Incorporating conservation practices into farmland leases

By Alejandro Plastina, Farm Foundation Agricultural Economics Fellow

Disclosure: This blog is not intended to constitute legal advice, and landowners and operators are encouraged to obtain advice of counsel regarding operation of farm leases.

Handshake versus written contract

According to the 2017 U.S. Census of Agriculture, 31% of U.S. farms and 65% of U.S. farmland are operated by farmers who rent all or part of the land they operate. However, no information is available on the percent of acres or farms leased through oral agreements or “handshakes” versus written contracts at the national level.

A statewide survey in Iowa found that 53% of the state farmland is leased, and 83% of the leases are cash rental agreements (Zhang, Plastina, and Sawadgo, 2018). The survey also reported that 69% of all cash rented acres are leased through written contracts. While both oral and written agreements are commonly used, valid, and enforceable, the existence of an oral agreement can only be proven—in general—for one year (Tidgren, 2020).

A strong argument in favor of promoting the use of written farm leases is that they allow landowners and tenants to clarify their expectations, define the meaning of the terms included in the contract, and cover all the provisions relevant to both parties. In summary, it makes sense to put the contract in writing because both parties value their relationship and want to avoid later misunderstandings.

At a minimum, a written farm lease should include (Tidgren, 2020):

  • Full names and mailing addresses of parties
  • Length of the lease
  • Tenant’s rights and duties (such as removing weeds and maintaining fences, if so agreed)
  • Landlord’s rights and duties (such as paying property taxes, if so agreed)
  • Allowed use of land (consider hunting rights, purposes other than farming)
  • Legal description of property and number of contract acres
  • Amount of rent and date due
  • Allocation of lime and trace elements over life of lease
  • Indemnification provisions

When considering the addition of conservation practices (such as cover crops, buffer strips, bioreactors, or terraces) to a farm lease, it is very important to put it in writing. If the parties typically rely on handshakes to celebrate a farm lease contract, their interest in incorporating conservation practices presents a fresh opportunity to review the terms of the agreement and consider putting the revised terms in writing as proof that both parties value their relationship. To accommodate conservation practices involving multi-year installations such as terraces or buffer strips, the parties are encouraged to evaluate multi-year contracts with indemnification provisions for early termination and reimbursement of unused portion of the investment, as discussed in the last section of the article. In Iowa, two-thirds of all cash-leased farmland is under multi-year contracts, and 94% of all cash-leased farmland are in the same tenant-landlord relationship for more than 1 year (Zhang, Plastina, and Sawadgo, 2018). Therefore, using multiple-year contracts should not be a major barrier to incorporating conservation practices to farmland agreements.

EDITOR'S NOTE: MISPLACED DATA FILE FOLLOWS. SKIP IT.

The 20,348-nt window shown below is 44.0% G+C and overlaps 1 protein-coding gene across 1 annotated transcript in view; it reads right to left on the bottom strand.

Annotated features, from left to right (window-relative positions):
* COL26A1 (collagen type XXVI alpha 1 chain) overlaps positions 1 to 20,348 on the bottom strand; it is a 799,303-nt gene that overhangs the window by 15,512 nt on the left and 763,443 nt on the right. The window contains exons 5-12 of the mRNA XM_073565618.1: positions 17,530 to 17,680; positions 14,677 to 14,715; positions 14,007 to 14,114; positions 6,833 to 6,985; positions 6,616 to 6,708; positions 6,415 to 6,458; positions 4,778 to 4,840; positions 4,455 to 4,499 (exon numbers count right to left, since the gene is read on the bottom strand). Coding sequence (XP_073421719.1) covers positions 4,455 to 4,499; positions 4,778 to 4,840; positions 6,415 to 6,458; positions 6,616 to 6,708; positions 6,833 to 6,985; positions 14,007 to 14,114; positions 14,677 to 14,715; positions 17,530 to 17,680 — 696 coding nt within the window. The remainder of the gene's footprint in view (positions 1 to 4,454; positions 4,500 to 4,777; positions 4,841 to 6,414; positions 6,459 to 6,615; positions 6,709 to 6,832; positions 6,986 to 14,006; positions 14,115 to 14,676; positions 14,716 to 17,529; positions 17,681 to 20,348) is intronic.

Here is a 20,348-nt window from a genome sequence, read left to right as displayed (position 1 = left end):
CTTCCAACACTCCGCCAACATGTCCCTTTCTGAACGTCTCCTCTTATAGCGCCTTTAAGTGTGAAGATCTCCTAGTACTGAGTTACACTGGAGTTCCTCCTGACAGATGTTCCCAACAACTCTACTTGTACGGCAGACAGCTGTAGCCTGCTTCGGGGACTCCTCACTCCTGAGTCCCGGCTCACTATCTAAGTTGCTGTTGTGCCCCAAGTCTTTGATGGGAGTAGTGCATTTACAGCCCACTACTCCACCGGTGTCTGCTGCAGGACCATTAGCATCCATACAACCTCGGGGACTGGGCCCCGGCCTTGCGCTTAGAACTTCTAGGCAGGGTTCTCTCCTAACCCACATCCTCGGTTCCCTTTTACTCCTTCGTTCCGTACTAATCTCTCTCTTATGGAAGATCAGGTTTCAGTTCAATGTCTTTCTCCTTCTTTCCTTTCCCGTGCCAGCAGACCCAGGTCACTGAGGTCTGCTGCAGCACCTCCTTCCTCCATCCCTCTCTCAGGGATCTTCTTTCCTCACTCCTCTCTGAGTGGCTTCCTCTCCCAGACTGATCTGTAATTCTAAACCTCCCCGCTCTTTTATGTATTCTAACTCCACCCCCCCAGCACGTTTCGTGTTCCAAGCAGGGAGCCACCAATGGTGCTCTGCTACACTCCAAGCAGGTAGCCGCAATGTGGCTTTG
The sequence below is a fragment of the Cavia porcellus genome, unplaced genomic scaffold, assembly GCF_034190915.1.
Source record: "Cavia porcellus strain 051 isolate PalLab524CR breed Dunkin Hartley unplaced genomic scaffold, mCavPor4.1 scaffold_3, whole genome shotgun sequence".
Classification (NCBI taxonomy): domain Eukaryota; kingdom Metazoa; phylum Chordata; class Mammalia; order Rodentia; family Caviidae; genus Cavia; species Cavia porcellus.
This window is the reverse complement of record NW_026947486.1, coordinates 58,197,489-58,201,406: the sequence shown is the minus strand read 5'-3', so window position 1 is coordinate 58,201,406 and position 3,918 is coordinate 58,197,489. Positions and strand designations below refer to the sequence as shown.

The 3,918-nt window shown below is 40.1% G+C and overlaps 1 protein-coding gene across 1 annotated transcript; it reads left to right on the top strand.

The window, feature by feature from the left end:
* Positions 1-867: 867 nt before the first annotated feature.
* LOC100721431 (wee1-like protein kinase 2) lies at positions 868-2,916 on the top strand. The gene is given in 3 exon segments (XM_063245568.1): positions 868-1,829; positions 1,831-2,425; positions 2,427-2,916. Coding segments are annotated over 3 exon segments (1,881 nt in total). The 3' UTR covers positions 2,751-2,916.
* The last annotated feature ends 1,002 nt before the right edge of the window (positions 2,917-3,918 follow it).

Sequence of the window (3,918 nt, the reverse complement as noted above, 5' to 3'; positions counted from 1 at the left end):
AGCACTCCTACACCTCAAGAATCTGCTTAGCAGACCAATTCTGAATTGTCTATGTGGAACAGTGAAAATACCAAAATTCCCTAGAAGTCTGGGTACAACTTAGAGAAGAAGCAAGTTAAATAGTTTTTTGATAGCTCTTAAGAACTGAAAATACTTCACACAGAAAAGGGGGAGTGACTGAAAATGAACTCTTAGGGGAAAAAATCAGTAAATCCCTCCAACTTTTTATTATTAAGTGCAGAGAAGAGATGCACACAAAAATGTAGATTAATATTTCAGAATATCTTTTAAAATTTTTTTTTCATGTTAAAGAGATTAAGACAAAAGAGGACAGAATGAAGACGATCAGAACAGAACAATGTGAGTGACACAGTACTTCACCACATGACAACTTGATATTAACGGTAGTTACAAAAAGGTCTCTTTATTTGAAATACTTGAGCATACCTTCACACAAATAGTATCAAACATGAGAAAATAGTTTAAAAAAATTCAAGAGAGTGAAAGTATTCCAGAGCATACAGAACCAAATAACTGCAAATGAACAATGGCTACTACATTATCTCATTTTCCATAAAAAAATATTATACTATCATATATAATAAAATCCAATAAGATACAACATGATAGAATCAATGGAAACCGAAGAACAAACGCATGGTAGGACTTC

What are the steps to add conservation practices to a farm lease?

First, it is important to identify the goals to achieve through the implementation of conservation practices. Some parties might be interested in reducing soil erosion, some others in increasing soil organic matter, others in sequestering carbon, monetizing soil health, or contributing to the local nutrient reduction strategy. A great resource to learn what conservation practices work for you and the farm is the “Whole Farm Conservation Best Practices Manual” published by Iowa State University Extension and Outreach, or similar reports published by your state’s Land Grant University.